For example, who do you say “I love you” to? Your family? Your significant other? Your close friends? I caught up with a friend from via FaceTime last Friday and had a great conversation with her. When we were saying goodbye, we parted with exchanges of “I love you.” The phrase “I love you” is socialized for romantic relationships, and while I of course agree with that, I do not believe it should not be exclusive to that! The delivery and deeper meaning of saying “I love you” will depending on context and we say we love things and people (other than our romantic partners) all the time. The way I see it, as long as saying “I love you” is genuine, joyous, and aligned with compassionate actions, keep emanating it this way!

How are you celebrating love this month?

For Training Thoughts: Week 1, Week 2, & Week 3!

Week 3: RnR DC Half Marathon Training

Training Thoughts: Week 3 (Jan 22-Jan 28) — 20.3 Miles

This week’s Training Thoughts is brought to you by my long run. Although I had lower mileage this week, I got some awesome workouts in for cross training. I bench pressed for the first time (in a kick ass all female strength training class, too!), caught up with a friend over a DC SoulCycle class, and went to Sweat Pink DMV event at Xtend Barre Arlington. I even got two few two-a-day’s in! They were very rewarding, but made me realize I need to plan dedicated time for unwinding self-care activities this week.

Giving it More, especially when you think you can’t

At about mile four of my eight mile long run, I was waning, feeling like I should just cut the run short to six miles and head back to my apartment. I was thinking about what I wanted to eat afterwards and how it wouldn’t be terrible for my training if I just cut the mileage short. But I knew I wouldn’t just be cutting the mileage short, I’d be cutting myself short of a chance to give more to my goals, especially at a time when I was mentally limiting myself. The thing about making progress, is that it’s there’s not a physical arrival point (except actually maybe in a run, when you physically finish your workout). Making process is a continuous journey. I have to remind myself that being resilient, and staying overall mentally tough is readjusting my limiting thoughts, and giving it more.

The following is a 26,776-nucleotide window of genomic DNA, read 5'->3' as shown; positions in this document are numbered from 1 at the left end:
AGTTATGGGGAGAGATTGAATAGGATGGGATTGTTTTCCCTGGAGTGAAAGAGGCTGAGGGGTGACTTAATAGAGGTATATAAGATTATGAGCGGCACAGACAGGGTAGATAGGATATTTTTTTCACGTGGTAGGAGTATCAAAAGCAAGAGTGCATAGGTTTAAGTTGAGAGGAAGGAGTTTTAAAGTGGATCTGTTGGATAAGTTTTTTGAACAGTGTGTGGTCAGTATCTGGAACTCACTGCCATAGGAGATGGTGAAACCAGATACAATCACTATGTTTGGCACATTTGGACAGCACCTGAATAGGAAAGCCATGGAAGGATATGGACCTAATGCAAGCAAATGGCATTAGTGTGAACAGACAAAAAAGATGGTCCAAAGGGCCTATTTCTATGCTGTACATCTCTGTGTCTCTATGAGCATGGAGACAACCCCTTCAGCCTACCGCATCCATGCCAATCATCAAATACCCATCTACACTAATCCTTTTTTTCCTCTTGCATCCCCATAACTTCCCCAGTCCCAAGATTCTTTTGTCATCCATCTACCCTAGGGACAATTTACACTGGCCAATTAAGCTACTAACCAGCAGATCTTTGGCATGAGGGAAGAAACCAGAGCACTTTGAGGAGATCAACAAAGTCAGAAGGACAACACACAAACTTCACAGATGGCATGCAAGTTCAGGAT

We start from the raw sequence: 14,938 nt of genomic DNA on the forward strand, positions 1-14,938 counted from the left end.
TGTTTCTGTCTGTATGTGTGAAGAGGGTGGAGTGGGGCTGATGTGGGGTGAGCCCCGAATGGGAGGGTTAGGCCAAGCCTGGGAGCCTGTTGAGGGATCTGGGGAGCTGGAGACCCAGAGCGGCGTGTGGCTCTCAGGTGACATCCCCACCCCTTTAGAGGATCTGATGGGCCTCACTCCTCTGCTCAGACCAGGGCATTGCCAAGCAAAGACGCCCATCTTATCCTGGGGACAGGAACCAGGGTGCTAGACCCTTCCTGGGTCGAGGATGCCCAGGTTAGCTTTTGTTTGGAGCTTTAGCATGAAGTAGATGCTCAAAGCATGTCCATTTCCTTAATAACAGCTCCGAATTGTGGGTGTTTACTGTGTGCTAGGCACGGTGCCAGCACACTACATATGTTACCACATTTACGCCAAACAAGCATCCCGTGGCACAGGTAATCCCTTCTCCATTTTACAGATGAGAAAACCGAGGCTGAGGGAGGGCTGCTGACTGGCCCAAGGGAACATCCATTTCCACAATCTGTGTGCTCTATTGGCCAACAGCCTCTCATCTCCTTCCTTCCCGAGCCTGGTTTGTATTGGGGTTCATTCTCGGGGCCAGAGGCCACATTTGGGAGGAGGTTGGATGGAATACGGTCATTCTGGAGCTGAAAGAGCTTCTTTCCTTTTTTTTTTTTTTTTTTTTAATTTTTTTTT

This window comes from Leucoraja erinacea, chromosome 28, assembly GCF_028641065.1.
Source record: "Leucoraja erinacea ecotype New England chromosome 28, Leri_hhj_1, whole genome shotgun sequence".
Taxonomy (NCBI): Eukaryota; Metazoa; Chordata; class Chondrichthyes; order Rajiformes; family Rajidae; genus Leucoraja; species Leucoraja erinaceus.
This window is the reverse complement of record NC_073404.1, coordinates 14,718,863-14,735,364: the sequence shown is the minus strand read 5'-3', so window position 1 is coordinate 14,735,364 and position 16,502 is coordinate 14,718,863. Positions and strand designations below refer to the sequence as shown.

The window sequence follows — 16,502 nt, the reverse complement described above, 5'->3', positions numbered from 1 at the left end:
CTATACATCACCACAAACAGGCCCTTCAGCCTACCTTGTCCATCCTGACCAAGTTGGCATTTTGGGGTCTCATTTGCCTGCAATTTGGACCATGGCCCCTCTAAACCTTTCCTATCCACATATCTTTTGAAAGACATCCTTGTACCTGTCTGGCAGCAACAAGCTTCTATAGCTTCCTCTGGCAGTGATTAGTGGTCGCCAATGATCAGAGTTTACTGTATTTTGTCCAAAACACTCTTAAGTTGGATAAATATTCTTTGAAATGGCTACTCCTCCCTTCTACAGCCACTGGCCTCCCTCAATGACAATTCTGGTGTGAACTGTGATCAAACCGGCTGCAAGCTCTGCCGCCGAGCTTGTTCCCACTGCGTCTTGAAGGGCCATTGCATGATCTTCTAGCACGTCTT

reflection vs. rumination

As humans, we inherently function based on our past thoughts and actions. Whether that’s conscious or subconscious, it’s simply how we turn present and future thoughts, beliefs, goals, decisions, and choices into driving actions. Our past realities, and how we acted then, somehow dictates our current reality, and how we choose to act. As someone who has to check herself when she thinks about the past too much, I believe there’s importance in reflection. The part that I have been actively working to check myself on is when reflection ticks towards rumination. The two definitely happen over the course of a long run and I find myself needing to tip the mental scale. During reflection, I’m actively seeking solutions to my past problems, figuring out what and how I can do better in the future, and freeing myself from the burden of emotional baggage. During rumination, I’m preoccupying my mind with all the things I could have, should have, would have done if things had been different in a certain way, dragging that emotional baggage into other aspects of my life. I’ve given myself permission to think about the past, but only in positive reflective ways. When I start to ruminate, I literally tell myself, don’t go there, Franny, it’s not going to make you happy, and you deserve to be happy! Awesomely enough, those cautionary words empower me to keep moving forward while being appreciative and reflective of my past.

If you’d like to see more of Training Thoughts, check out Week 1 and Week 2.